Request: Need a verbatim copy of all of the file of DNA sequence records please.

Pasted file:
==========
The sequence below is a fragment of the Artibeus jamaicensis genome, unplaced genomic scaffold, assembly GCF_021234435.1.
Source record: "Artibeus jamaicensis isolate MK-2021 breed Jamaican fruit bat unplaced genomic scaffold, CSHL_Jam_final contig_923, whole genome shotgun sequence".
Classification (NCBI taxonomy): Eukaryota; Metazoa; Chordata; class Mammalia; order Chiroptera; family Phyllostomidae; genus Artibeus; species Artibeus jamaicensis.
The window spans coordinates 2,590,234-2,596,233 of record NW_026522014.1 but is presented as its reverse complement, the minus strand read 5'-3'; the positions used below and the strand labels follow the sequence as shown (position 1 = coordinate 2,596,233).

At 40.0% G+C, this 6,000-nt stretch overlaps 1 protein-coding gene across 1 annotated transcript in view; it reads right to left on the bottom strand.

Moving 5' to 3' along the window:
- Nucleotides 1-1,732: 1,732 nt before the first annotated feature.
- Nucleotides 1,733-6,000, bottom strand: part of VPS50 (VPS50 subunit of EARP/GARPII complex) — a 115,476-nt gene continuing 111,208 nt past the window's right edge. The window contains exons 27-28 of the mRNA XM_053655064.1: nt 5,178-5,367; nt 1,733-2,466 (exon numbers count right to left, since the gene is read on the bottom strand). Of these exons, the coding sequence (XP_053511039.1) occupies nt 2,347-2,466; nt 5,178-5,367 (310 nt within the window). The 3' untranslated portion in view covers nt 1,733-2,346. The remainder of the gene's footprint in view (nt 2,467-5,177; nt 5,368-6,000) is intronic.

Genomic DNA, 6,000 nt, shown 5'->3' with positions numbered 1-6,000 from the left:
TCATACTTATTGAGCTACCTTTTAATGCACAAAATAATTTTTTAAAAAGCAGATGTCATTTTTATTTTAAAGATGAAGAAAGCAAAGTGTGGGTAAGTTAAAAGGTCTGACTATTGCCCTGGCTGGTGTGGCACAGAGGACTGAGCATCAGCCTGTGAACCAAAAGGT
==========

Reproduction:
The sequence below is a fragment of the Artibeus jamaicensis genome, unplaced genomic scaffold, assembly GCF_021234435.1.
Source record: "Artibeus jamaicensis isolate MK-2021 breed Jamaican fruit bat unplaced genomic scaffold, CSHL_Jam_final contig_923, whole genome shotgun sequence".
Classification (NCBI taxonomy): Eukaryota; Metazoa; Chordata; class Mammalia; order Chiroptera; family Phyllostomidae; genus Artibeus; species Artibeus jamaicensis.
The window spans coordinates 2,590,234-2,596,233 of record NW_026522014.1 but is presented as its reverse complement, the minus strand read 5'-3'; the positions used below and the strand labels follow the sequence as shown (position 1 = coordinate 2,596,233).

At 40.0% G+C, this 6,000-nt stretch overlaps 1 protein-coding gene across 1 annotated transcript in view; it reads right to left on the bottom strand.

Moving 5' to 3' along the window:
- Nucleotides 1-1,732: 1,732 nt before the first annotated feature.
- Nucleotides 1,733-6,000, bottom strand: part of VPS50 (VPS50 subunit of EARP/GARPII complex) — a 115,476-nt gene continuing 111,208 nt past the window's right edge. The window contains exons 27-28 of the mRNA XM_053655064.1: nt 5,178-5,367; nt 1,733-2,466 (exon numbers count right to left, since the gene is read on the bottom strand). Of these exons, the coding sequence (XP_053511039.1) occupies nt 2,347-2,466; nt 5,178-5,367 (310 nt within the window). The 3' untranslated portion in view covers nt 1,733-2,346. The remainder of the gene's footprint in view (nt 2,467-5,177; nt 5,368-6,000) is intronic.

Genomic DNA, 6,000 nt, shown 5'->3' with positions numbered 1-6,000 from the left:
TCATACTTATTGAGCTACCTTTTAATGCACAAAATAATTTTTTAAAAAGCAGATGTCATTTTTATTTTAAAGATGAAGAAAGCAAAGTGTGGGTAAGTTAAAAGGTCTGACTATTGCCCTGGCTGGTGTGGCACAGAGGACTGAGCATCAGCCTGTGAACCAAAAGGT